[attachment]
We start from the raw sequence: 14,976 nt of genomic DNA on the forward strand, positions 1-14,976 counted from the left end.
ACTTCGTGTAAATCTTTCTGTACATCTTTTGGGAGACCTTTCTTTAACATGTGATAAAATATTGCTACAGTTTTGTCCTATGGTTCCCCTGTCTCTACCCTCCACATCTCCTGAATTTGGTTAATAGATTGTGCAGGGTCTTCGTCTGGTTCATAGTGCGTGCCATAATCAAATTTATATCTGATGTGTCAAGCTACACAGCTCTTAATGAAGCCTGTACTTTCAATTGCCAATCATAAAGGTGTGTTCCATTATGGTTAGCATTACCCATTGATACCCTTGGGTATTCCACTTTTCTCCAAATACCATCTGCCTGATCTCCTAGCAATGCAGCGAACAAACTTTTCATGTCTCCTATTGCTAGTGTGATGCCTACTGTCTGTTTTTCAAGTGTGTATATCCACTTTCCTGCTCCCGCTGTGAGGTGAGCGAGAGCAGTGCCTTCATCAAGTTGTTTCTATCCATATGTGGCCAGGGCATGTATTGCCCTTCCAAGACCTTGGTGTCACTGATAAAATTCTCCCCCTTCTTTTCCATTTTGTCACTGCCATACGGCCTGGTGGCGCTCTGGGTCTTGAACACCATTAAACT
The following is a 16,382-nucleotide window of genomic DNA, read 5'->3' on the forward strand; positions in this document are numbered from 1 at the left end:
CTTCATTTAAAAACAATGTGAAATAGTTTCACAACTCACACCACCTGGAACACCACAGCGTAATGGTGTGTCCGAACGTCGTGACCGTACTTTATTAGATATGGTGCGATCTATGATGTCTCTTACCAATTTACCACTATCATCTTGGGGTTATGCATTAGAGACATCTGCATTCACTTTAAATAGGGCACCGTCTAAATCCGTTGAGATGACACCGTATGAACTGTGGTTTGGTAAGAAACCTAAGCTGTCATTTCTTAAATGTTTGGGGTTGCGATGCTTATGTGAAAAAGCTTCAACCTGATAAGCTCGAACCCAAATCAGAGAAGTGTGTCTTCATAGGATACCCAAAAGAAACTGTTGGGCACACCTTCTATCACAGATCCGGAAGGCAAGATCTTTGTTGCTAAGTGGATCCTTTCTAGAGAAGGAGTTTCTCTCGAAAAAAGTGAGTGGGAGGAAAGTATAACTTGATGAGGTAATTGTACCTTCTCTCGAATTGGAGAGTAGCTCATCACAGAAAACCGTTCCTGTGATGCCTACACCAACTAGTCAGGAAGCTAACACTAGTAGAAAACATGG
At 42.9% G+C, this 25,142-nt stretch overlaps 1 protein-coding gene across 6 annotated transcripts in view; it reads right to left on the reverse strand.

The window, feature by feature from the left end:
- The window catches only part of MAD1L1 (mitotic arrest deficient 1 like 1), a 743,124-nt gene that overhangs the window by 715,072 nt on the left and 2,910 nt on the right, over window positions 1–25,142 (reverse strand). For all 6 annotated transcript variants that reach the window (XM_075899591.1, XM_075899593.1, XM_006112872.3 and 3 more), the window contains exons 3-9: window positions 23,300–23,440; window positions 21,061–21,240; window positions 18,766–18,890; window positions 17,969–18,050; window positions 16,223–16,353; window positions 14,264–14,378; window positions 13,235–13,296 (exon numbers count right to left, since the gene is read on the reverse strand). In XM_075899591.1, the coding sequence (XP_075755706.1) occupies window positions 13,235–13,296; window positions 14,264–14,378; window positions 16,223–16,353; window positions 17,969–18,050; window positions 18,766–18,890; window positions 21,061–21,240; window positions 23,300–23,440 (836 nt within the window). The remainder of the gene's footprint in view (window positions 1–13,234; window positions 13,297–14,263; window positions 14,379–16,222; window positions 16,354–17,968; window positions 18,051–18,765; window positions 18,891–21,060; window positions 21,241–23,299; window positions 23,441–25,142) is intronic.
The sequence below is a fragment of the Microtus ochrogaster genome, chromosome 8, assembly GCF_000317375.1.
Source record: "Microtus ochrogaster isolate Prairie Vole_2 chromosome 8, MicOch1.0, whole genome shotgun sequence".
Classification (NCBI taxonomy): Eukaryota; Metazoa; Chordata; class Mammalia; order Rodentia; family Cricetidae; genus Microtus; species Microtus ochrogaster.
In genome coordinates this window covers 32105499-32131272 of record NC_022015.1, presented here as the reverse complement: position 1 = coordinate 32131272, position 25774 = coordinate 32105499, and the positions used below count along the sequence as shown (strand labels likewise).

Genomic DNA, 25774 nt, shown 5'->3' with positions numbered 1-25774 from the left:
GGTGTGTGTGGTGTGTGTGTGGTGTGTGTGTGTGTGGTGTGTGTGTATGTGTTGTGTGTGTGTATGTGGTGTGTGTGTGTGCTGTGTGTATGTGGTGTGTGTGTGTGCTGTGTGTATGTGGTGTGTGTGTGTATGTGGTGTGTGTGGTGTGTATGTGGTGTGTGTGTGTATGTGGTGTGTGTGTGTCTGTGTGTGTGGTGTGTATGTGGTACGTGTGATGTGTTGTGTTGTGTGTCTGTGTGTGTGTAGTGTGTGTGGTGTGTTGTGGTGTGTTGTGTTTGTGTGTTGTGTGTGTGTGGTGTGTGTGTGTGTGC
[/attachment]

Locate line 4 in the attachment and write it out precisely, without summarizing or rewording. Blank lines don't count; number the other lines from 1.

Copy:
CTTCATTTAAAAACAATGTGAAATAGTTTCACAACTCACACCACCTGGAACACCACAGCGTAATGGTGTGTCCGAACGTCGTGACCGTACTTTATTAGATATGGTGCGATCTATGATGTCTCTTACCAATTTACCACTATCATCTTGGGGTTATGCATTAGAGACATCTGCATTCACTTTAAATAGGGCACCGTCTAAATCCGTTGAGATGACACCGTATGAACTGTGGTTTGGTAAGAAACCTAAGCTGTCATTTCTTAAATGTTTGGGGTTGCGATGCTTATGTGAAAAAGCTTCAACCTGATAAGCTCGAACCCAAATCAGAGAAGTGTGTCTTCATAGGATACCCAAAAGAAACTGTTGGGCACACCTTCTATCACAGATCCGGAAGGCAAGATCTTTGTTGCTAAGTGGATCCTTTCTAGAGAAGGAGTTTCTCTCGAAAAAAGTGAGTGGGAGGAAAGTATAACTTGATGAGGTAATTGTACCTTCTCTCGAATTGGAGAGTAGCTCATCACAGAAAACCGTTCCTGTGATGCCTACACCAACTAGTCAGGAAGCTAACACTAGTAGAAAACATGG